By 1910, the sighting of Halley’s Comet was no surprise. Edmond Halley, an astronomer, determined its orbit in 1705 and projected that it would resurface every 75 to 76 years. He correctly predicted its arrival in 1759, and the comet illuminated the night sky again in 1835.

Although telescopes were not yet powerful enough to trace its distant course, everyone anticipated another encounter in 1910.

That was not the scary part. The startling news that Earth was on pace to pass through the comet’s 15.5-million-mile (25-million-kilometer) tail sparked everyone’s excitement. To make matters worse, scientists employed a newly discovered technology called spectroscopy to investigate the comet’s makeup, and they discovered something unsettling: the tail included cyanogen, a deadly chemical.

While most scientists were unconcerned, a fearful public seized on the assertions of people like French astronomer and author Camille Flammarion, who said the poison would suffocate all life on the globe. It was a recipe for mass panic.

Churches conducted prayer vigils, while savvy scam artists marketed comet medicines to counteract the poison’s effects. Even wilder predictions followed, claiming that the comet’s gravity may disrupt Earth’s tides and lead the Pacific to drain into the Atlantic.

Despite the doomsday forecasts, nothing occurred. Halley’s Comet returned in 1986, and with any luck, we’ll see it again in 2061.

8. Washington, D.C., Sniper Attacks

Bildquelle, Getty Images)

Murder is one of the most horrible crimes a person can commit, and it is regrettably all too common in our culture. Victims usually know who killed them. However, in certain horrific cases, killers choose to kill people at random. That was the horrific reality of the 2002 sniper assaults in Washington, D.C.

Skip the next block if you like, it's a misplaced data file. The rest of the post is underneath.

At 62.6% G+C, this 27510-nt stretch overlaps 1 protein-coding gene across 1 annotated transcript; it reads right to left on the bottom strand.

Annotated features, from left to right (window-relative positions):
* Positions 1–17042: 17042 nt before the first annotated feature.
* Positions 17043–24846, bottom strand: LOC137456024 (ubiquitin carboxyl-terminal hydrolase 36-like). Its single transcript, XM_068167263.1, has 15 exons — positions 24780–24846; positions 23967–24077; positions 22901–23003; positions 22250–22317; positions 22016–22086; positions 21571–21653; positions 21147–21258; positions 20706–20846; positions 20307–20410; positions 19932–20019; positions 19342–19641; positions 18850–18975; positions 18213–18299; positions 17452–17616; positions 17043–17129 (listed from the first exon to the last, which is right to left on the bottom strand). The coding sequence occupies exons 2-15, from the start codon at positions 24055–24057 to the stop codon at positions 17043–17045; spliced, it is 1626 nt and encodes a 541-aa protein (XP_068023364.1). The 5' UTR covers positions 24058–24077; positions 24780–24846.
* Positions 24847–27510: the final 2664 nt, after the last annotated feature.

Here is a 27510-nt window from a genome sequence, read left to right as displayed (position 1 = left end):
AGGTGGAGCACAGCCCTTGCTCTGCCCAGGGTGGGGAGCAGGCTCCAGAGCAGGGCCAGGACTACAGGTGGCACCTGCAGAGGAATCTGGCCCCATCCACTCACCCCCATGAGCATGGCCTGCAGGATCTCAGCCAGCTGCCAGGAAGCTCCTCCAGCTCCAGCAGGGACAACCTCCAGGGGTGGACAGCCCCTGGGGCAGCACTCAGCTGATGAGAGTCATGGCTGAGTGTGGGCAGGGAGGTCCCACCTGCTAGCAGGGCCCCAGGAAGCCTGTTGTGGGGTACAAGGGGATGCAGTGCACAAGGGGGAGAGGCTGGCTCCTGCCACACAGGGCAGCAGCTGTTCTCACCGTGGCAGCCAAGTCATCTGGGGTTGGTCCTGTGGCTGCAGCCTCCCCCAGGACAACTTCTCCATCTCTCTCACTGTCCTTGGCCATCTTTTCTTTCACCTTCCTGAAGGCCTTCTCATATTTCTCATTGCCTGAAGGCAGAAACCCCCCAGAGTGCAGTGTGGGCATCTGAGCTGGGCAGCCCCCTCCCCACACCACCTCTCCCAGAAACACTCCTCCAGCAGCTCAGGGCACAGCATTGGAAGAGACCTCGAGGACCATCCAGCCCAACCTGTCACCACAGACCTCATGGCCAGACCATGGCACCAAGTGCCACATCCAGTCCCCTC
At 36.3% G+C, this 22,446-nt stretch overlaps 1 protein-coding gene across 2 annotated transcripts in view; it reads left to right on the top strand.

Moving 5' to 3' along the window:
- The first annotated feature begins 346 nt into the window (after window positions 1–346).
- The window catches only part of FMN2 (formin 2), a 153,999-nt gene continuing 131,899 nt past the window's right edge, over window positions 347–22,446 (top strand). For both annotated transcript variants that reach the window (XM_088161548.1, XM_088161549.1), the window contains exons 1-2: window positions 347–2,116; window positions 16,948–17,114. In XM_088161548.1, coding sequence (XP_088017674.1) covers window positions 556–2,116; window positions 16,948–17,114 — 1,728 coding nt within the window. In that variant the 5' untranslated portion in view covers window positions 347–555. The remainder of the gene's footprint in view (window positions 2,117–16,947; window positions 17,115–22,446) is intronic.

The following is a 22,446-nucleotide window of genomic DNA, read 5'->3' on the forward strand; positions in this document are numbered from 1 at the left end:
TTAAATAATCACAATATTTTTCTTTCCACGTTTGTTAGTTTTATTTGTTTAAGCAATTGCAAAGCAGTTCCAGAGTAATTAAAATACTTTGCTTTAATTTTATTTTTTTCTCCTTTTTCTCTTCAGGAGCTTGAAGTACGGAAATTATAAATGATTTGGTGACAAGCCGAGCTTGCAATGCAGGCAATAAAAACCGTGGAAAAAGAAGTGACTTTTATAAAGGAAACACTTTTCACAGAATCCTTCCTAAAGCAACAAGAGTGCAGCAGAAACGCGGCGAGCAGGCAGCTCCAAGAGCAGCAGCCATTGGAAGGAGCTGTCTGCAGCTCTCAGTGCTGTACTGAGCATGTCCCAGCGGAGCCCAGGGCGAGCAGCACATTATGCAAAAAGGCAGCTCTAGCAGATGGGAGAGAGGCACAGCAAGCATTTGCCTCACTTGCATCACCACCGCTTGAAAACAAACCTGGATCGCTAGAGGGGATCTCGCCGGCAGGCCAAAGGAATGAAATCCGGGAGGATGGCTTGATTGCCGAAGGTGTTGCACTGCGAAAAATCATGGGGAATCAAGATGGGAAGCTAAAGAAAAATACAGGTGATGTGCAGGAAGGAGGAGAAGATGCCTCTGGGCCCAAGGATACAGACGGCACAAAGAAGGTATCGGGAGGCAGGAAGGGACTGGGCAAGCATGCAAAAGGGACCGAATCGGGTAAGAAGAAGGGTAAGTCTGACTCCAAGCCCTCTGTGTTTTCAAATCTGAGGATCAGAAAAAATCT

On October 2, John Allen Muhammed and Lee Boyd Malvo got into a blue Chevrolet Caprice and drove to an Aspen Hill, Maryland, craft store on a deadly errand. Their first shot smashed the store window, but it nearly missed the cashier’s head.

After failing on their initial try, the couple proceeded to a grocery store, where they killed a man walking across the parking lot. The shootings continued for three weeks, killing people at a gas station, home improvement store, middle school, and other common public areas.

As you could expect, folks were rattled. Children stayed home from school, sporting events were canceled, and people hid while pumping gas. Mercifully, police were able to identify Muhammed and Malvo as suspects and apprehend them at a rest stop, but not before killing 10 people and injuring three more.

Their motivations were unclear. Perhaps it was an intricate ploy to conceal the intended murder of Muhammed’s ex-wife, or it was part of a larger scheme to blackmail the federal government.

Whatever the motivation behind the binge, it remains one of the most terrifying episodes of serial killing in American history.


Scary phenomena, whether genuine (climate change, tsunamis, supervolcanoes) or perceived (Y2K, creepy clowns, Halley’s Comet), have played an important role in our common human past. There are so many things we’ve been afraid of over the years that it’s difficult to narrow down the list.

So, how should we address these situations? I’d like to think we respond with deliberate, beneficial action, but based on past incidents, it appears that mass panic is a more usual reaction. Isn’t that a scary thought?